Hillary Mantel’s “Wolf Hall” was a welcome bit of stocking filler for the Christmas just past, this author of great repute having only become known to me with the news of her recent ground breaking Booker Prize success. Being at least as fond of history and literature as the next person I was mildly bemused by this late discovery, but putting this quickly behind me, got stuck into the first part of her Thomas Cromwell epic with some enthusiasm.
I have now been wrenched free of this happy absorbed state by this absurd business of her British Museum lecture and the most direly pressing question of whether or not Mantel was mean about Katherine Middleton. The internet sphere has run riot, with far too many articles already springing up on this matter, and opinion falling either in vehement defence of the author or overly affronted defence of the princess. What’s one more then?
Rather then just weigh in directly, I’m going to try a little experiment on myself. I have yet to read the full transcripts of this speech and was only introduced to this all when I read Hadley Freeman’s article yesterday. This was followed by condemnation after counter-criticism after outrage with even David Cameron offering up his unimpressed thoughts on Mantel’s supposed cruelty in the midst of his Indian road trip. Taking these in, what is my uninformed opinion?
First and foremost, I cannot stand outrage, offence, hurt feelings, whatever you want to call them. A thick skin and a bit of self-confidence is what most of these situations calls for and my knee-jerk reaction to the knee-jerk reactions of most of Mantel’s new detractors was close to, “Aw, better call the waaaaaambulance.” The court of public opinion is a stupid, fickle thing and even if I ever did fall in line with the naysayers I would quickly become disgusted with myself for being susceptible to that kind of gallows justice.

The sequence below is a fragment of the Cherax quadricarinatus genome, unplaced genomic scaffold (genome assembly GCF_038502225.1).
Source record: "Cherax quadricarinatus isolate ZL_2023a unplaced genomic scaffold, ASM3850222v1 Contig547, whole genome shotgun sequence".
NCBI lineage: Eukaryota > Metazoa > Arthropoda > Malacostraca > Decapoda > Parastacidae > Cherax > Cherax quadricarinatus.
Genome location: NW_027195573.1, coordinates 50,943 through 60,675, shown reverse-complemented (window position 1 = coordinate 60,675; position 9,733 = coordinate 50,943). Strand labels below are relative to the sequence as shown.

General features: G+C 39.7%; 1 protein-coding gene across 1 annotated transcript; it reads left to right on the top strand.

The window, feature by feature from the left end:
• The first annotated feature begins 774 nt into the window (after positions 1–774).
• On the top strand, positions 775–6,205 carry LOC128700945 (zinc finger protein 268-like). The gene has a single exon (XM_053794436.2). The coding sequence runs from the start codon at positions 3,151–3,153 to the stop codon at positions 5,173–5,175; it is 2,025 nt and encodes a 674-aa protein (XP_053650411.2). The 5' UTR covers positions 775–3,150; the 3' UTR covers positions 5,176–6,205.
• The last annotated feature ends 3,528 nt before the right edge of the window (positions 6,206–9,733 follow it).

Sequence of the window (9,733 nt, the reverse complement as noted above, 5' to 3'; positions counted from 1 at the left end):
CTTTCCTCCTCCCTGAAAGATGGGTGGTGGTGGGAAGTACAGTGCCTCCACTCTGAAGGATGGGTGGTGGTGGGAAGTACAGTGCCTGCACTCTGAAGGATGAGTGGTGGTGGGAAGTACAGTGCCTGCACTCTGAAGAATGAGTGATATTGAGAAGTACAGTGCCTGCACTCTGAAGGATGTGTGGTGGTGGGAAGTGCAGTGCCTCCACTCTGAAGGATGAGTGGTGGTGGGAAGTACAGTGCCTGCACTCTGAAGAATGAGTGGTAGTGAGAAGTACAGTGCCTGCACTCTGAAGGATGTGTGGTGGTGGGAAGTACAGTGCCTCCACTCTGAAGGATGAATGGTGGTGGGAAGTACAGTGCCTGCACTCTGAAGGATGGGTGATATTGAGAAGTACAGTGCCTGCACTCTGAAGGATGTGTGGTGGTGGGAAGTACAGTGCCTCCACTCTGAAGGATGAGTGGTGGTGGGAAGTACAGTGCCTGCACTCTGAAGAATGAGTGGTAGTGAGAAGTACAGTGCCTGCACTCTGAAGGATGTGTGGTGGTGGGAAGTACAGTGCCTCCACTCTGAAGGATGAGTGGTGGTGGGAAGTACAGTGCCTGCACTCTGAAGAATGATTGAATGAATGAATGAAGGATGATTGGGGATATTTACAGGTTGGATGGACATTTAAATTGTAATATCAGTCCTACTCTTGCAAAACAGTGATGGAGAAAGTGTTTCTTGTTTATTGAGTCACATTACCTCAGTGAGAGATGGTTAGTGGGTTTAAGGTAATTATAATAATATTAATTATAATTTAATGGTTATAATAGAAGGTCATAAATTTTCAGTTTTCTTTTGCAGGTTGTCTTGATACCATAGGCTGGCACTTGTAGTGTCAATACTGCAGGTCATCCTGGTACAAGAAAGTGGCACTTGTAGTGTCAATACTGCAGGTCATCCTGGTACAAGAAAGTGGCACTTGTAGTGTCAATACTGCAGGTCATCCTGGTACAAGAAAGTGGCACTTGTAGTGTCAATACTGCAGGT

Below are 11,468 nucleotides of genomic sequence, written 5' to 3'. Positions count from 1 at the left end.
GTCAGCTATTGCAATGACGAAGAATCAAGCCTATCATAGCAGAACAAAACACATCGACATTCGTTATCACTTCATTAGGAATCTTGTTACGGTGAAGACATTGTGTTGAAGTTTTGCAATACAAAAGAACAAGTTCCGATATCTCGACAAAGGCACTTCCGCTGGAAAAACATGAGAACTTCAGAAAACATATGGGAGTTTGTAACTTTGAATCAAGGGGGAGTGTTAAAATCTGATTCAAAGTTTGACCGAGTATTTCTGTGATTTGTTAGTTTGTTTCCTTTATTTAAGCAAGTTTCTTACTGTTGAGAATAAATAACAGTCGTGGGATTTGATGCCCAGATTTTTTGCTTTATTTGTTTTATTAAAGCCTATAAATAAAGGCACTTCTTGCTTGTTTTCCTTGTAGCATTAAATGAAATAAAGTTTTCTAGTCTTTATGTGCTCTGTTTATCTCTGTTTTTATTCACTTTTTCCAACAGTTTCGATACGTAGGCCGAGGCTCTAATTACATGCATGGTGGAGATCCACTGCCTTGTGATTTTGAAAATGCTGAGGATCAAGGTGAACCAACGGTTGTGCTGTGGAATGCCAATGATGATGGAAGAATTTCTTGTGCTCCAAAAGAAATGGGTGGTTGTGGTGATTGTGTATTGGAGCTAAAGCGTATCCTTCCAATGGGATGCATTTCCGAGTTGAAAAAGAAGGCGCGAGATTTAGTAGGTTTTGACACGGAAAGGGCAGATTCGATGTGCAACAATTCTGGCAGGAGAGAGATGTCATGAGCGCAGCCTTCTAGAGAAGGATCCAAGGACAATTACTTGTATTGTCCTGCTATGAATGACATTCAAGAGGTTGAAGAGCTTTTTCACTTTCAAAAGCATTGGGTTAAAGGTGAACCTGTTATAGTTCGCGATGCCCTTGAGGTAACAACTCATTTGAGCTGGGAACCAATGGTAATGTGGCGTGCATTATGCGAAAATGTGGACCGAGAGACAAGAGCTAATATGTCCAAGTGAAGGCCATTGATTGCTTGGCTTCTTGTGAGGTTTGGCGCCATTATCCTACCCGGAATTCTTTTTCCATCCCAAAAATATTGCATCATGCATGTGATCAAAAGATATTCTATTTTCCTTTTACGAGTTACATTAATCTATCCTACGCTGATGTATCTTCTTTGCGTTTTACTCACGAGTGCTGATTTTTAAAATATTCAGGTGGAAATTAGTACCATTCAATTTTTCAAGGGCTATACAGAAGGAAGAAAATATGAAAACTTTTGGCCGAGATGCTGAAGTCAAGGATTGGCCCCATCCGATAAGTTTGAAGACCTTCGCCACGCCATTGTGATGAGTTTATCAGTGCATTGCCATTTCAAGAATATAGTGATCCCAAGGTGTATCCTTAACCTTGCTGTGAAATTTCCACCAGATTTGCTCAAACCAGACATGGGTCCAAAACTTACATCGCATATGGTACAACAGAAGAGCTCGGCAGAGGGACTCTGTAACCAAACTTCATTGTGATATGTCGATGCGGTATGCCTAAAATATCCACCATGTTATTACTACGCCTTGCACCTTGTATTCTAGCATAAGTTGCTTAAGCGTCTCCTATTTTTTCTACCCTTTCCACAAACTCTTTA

This is all to say, luckily for Mantel, that my natural reaction is to defend her, certainly to the point of reading the damned speech and making up my own mind. Innocent until proven guilty is a cornerstone of proper law completely ignored in that aforementioned false judiciary. It just isn’t good enough in this situation to form your opinion on the opinions of others, Hadley Freeman, Zoe Williams, Robert Jobson, Sam Leith or the Prime Minister.
Right, I have now read the speech. Very intelligent, very engaging and above all it resonates, with me at least. A bit intellectually snobby? Maybe. But that in and of itself is no crime and is probably why several critiques found it hard to penetrate the apparent judgements on Middleton to see the underlying wisdom. Mantel’s comments with regards to the princess would be rather insulting out of context, but this only enforces the importance of context and the need to understand it.
From Middleton to Antoinette to Diana and Boleyn it is a sweeping mini-odyssey into the portrayals and roles of female figures throughout history and well worth a look, if only to shed all of that hot air surrounding it. Mantel’s distaste of the media’s hideous habit of binging on photos and headlines of all things of great unimportance to sate our voracious appetites, is easy to sympathise with. I say leave us starving of innuendo, I want real news.
Incidentally, Mantel closes the speech with the acceptance that this particular issue wasn’t very high on the agenda of public debate. The irony of having pushed it up the order to the nth degree is probably not lost on her. This wasn’t an attack on a person, but on several institutions that deserve a great deal more ire for precisely the reasons Mantel discusses. Certainly more ire than she herself deserves for having dared to discuss them.